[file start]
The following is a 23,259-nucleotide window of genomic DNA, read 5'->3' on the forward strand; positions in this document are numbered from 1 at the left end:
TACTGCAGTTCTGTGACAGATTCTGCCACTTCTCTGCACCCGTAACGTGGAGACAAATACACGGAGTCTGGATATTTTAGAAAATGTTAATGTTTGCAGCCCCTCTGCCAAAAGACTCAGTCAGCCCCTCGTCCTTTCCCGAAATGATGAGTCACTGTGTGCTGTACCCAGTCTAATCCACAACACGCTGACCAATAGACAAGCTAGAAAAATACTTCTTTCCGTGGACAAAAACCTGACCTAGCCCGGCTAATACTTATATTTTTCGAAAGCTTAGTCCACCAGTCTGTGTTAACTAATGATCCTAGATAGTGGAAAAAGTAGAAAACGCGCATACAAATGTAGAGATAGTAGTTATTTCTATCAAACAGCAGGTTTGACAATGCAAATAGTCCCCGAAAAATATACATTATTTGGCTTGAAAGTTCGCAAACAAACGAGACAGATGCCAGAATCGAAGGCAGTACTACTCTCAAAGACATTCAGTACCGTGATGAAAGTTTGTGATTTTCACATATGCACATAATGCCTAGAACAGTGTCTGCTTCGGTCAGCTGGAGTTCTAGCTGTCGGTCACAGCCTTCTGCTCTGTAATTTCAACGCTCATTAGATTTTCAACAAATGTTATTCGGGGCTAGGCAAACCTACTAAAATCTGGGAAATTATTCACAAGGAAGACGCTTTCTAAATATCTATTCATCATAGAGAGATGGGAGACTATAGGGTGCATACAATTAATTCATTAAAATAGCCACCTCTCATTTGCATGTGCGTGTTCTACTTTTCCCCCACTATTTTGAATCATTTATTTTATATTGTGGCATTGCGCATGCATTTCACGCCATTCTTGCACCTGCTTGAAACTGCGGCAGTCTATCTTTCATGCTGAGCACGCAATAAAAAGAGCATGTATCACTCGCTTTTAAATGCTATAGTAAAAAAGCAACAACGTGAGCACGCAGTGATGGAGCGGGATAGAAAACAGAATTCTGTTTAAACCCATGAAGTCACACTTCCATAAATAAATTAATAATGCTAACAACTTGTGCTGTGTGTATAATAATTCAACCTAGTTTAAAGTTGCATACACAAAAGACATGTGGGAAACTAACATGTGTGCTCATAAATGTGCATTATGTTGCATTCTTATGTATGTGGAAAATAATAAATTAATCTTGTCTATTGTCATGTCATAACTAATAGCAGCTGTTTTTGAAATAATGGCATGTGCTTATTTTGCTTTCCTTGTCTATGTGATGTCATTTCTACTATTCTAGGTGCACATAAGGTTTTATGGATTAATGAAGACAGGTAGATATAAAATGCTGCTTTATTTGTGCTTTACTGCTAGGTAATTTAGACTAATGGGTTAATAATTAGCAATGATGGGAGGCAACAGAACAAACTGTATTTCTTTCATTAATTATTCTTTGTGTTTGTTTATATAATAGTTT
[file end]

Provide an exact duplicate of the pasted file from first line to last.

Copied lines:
The following is a 23,259-nucleotide window of genomic DNA, read 5'->3' on the forward strand; positions in this document are numbered from 1 at the left end:
TACTGCAGTTCTGTGACAGATTCTGCCACTTCTCTGCACCCGTAACGTGGAGACAAATACACGGAGTCTGGATATTTTAGAAAATGTTAATGTTTGCAGCCCCTCTGCCAAAAGACTCAGTCAGCCCCTCGTCCTTTCCCGAAATGATGAGTCACTGTGTGCTGTACCCAGTCTAATCCACAACACGCTGACCAATAGACAAGCTAGAAAAATACTTCTTTCCGTGGACAAAAACCTGACCTAGCCCGGCTAATACTTATATTTTTCGAAAGCTTAGTCCACCAGTCTGTGTTAACTAATGATCCTAGATAGTGGAAAAAGTAGAAAACGCGCATACAAATGTAGAGATAGTAGTTATTTCTATCAAACAGCAGGTTTGACAATGCAAATAGTCCCCGAAAAATATACATTATTTGGCTTGAAAGTTCGCAAACAAACGAGACAGATGCCAGAATCGAAGGCAGTACTACTCTCAAAGACATTCAGTACCGTGATGAAAGTTTGTGATTTTCACATATGCACATAATGCCTAGAACAGTGTCTGCTTCGGTCAGCTGGAGTTCTAGCTGTCGGTCACAGCCTTCTGCTCTGTAATTTCAACGCTCATTAGATTTTCAACAAATGTTATTCGGGGCTAGGCAAACCTACTAAAATCTGGGAAATTATTCACAAGGAAGACGCTTTCTAAATATCTATTCATCATAGAGAGATGGGAGACTATAGGGTGCATACAATTAATTCATTAAAATAGCCACCTCTCATTTGCATGTGCGTGTTCTACTTTTCCCCCACTATTTTGAATCATTTATTTTATATTGTGGCATTGCGCATGCATTTCACGCCATTCTTGCACCTGCTTGAAACTGCGGCAGTCTATCTTTCATGCTGAGCACGCAATAAAAAGAGCATGTATCACTCGCTTTTAAATGCTATAGTAAAAAAGCAACAACGTGAGCACGCAGTGATGGAGCGGGATAGAAAACAGAATTCTGTTTAAACCCATGAAGTCACACTTCCATAAATAAATTAATAATGCTAACAACTTGTGCTGTGTGTATAATAATTCAACCTAGTTTAAAGTTGCATACACAAAAGACATGTGGGAAACTAACATGTGTGCTCATAAATGTGCATTATGTTGCATTCTTATGTATGTGGAAAATAATAAATTAATCTTGTCTATTGTCATGTCATAACTAATAGCAGCTGTTTTTGAAATAATGGCATGTGCTTATTTTGCTTTCCTTGTCTATGTGATGTCATTTCTACTATTCTAGGTGCACATAAGGTTTTATGGATTAATGAAGACAGGTAGATATAAAATGCTGCTTTATTTGTGCTTTACTGCTAGGTAATTTAGACTAATGGGTTAATAATTAGCAATGATGGGAGGCAACAGAACAAACTGTATTTCTTTCATTAATTATTCTTTGTGTTTGTTTATATAATAGTTT